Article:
Bud. I almost disqualified Bud based on his name alone. I was 50, but I thought I was still too young to go out with a person named Bud. On the other hand — as a divorced woman — I was flush with a need for fiscal responsibility, so I was determined to make good on my dating service investment. My strategy was to date all candidates who didn’t ask about threesomes or sound psychotic in their introductory email message.

Bud led me to believe he was a football coach by telling me, “I’m a football coach.” Technically, he turned out to be a little less than this. But by this point I was actively telling potential dates I was a writer. The bigger truth was happening 9-5 in a drab cubicle, with me hunched over, straightening out murky paragraphs that someone else (a real writer) had constructed.

He suggested we — who in the cold light of day had become a lowly editor and a defensive coordinator at a high school known only for its mathematics department — meet at a sports bar. It’s noisy in those places, yes. But you can lose yourself in a bank of televisions on the wall, everything from NASCAR to a tennis tournament in France if there’s a lull in the conversation. We settled in and ordered a pitcher of beer to share.

It turned out he loved the idea of what I did for a living. This hardly ever happened to me. Most men thought something like brain surgeon or sex therapist would have been livelier, so I was surprised when Bud wanted to delve into my occupation.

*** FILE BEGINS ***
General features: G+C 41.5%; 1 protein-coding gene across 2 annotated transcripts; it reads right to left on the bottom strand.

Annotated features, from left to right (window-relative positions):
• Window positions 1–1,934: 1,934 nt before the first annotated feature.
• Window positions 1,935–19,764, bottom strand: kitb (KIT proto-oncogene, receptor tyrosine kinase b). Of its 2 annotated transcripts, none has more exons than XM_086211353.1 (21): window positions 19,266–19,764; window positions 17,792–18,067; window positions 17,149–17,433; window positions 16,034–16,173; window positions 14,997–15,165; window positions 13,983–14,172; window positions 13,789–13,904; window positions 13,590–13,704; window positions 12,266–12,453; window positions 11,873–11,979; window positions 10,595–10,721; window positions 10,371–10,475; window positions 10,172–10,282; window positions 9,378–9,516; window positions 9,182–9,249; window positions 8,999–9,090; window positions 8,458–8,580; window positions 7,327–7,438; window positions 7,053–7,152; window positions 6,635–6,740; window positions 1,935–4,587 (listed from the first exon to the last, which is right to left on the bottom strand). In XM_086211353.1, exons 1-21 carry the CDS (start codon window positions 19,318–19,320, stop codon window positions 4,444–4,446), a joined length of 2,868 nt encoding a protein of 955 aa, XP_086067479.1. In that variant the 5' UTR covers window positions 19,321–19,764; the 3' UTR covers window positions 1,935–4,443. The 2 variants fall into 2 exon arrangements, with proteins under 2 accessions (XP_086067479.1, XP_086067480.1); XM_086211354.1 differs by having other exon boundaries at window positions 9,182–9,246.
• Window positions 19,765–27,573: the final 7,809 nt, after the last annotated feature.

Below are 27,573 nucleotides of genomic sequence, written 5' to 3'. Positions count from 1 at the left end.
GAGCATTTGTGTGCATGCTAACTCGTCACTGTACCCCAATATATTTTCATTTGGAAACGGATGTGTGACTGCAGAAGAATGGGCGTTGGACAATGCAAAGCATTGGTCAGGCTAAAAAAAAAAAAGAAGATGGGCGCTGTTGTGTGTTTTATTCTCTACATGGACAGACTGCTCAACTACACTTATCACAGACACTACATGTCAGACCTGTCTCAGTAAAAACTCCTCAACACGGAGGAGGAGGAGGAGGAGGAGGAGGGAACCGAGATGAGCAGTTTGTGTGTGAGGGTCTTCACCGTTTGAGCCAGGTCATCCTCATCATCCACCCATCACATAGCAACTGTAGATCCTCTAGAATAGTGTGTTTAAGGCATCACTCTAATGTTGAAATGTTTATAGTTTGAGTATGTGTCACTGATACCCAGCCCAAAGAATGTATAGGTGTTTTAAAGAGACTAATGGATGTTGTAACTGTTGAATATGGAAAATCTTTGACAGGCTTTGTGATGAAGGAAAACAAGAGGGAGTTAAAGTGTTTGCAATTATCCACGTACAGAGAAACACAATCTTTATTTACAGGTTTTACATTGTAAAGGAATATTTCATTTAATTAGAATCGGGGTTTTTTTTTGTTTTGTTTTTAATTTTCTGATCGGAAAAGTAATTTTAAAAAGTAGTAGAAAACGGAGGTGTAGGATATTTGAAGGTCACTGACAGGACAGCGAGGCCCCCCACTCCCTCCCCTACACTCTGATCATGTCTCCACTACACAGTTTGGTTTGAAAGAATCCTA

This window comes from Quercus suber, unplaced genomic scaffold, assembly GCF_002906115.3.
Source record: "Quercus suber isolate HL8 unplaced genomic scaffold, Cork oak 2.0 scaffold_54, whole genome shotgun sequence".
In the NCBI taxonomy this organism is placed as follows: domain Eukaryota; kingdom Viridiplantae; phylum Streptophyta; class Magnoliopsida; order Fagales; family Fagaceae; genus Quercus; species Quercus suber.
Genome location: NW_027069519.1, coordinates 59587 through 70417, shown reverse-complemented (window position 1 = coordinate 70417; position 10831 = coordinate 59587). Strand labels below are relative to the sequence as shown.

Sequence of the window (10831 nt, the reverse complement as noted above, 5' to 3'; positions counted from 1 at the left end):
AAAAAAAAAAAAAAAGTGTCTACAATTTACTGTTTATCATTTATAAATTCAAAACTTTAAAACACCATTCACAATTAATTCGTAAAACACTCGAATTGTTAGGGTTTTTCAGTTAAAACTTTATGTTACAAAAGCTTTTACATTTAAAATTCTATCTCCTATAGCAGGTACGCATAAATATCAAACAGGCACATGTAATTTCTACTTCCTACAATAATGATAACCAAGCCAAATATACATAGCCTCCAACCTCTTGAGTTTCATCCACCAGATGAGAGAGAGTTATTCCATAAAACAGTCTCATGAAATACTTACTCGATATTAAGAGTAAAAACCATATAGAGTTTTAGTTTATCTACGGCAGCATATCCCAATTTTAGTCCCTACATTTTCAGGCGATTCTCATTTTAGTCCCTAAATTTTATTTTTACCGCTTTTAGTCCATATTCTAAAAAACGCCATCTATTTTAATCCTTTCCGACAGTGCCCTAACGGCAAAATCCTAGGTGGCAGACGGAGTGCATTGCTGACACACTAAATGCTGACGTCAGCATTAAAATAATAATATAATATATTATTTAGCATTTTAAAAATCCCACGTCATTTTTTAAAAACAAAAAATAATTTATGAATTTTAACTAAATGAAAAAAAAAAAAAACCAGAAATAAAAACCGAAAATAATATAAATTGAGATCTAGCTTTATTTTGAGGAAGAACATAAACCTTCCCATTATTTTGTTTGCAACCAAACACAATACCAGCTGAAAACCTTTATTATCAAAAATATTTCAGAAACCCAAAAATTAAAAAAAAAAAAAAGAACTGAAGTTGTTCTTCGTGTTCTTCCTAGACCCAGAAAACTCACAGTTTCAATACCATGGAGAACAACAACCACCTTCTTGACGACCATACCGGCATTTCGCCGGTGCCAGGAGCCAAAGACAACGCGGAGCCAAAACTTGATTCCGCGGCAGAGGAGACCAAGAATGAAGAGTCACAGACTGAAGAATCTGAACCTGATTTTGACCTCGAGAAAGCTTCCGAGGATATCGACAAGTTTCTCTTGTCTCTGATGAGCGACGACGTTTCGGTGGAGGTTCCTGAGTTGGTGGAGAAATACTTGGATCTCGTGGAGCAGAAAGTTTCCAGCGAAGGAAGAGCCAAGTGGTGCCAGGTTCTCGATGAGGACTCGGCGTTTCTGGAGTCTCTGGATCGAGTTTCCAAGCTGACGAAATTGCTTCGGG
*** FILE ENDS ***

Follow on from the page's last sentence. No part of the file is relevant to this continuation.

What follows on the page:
We moved quickly beyond the difference between semicolon and comma. Then he started quizzing me on the definitions of homonyms that had always confused him, like “except” and “accept.” I found I was even boring myself, which was hard to do. But whatever answer I’d come up with, Bud did a little hitting himself on the side of the head in wonderment as if I’d written the Oxford English Dictionary.

You can’t underestimate the power of someone mistaking you for a member of the Algonquin Round Table just as you take that first sip of cold Yuengling. As you may have figured out by now, it’s usually all about me.

I liked the place, too. I could tell that pleased him. He confided that he came here often, that it was the usual meeting place for him and his friends. And then . . . what do you know? They started streaming through the door, one or two at a time.

“Ask her a question about words. Ask her anything,” he said to the group that had now slid into our booth. I felt like the guy at the sideshow who could guess your weight within two pounds. There was nothing to it, but these men thought I was a genius. I did what I imagine Dorothy Parker would have done. I went with it. Between quick tutorials on stuff most people remembered from 6th grade, I took long, deep, delicious sips. And against my better judgment, I ate loaded potato skins and Buffalo wings for dinner.

At home, I got on my computer and — with an immediacy born of three unfortunate dates in a row — I started going through profiles. I stopped at one of a writer who lived in Maine. He was a long way from home, in every sense of the word. But I felt my fingers on the keys. And then I hit send.